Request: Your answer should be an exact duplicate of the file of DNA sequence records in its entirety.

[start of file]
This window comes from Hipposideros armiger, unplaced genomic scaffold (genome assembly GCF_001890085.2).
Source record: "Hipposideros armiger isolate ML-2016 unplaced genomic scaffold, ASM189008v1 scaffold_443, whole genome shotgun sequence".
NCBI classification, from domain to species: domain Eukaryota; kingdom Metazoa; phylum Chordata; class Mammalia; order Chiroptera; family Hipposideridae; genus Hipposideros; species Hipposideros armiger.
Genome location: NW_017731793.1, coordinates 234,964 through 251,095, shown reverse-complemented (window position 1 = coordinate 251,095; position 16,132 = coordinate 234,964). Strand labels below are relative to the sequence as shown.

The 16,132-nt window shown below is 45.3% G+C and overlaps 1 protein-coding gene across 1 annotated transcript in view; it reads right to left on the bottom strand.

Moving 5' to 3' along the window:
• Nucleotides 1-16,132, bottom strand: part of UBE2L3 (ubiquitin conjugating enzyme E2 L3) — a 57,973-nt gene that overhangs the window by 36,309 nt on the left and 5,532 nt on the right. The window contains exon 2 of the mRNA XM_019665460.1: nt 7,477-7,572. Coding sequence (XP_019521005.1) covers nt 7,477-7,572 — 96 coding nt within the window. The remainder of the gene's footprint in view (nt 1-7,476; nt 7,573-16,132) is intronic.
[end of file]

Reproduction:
This window comes from Hipposideros armiger, unplaced genomic scaffold (genome assembly GCF_001890085.2).
Source record: "Hipposideros armiger isolate ML-2016 unplaced genomic scaffold, ASM189008v1 scaffold_443, whole genome shotgun sequence".
NCBI classification, from domain to species: domain Eukaryota; kingdom Metazoa; phylum Chordata; class Mammalia; order Chiroptera; family Hipposideridae; genus Hipposideros; species Hipposideros armiger.
Genome location: NW_017731793.1, coordinates 234,964 through 251,095, shown reverse-complemented (window position 1 = coordinate 251,095; position 16,132 = coordinate 234,964). Strand labels below are relative to the sequence as shown.

The 16,132-nt window shown below is 45.3% G+C and overlaps 1 protein-coding gene across 1 annotated transcript in view; it reads right to left on the bottom strand.

Moving 5' to 3' along the window:
• Nucleotides 1-16,132, bottom strand: part of UBE2L3 (ubiquitin conjugating enzyme E2 L3) — a 57,973-nt gene that overhangs the window by 36,309 nt on the left and 5,532 nt on the right. The window contains exon 2 of the mRNA XM_019665460.1: nt 7,477-7,572. Coding sequence (XP_019521005.1) covers nt 7,477-7,572 — 96 coding nt within the window. The remainder of the gene's footprint in view (nt 1-7,476; nt 7,573-16,132) is intronic.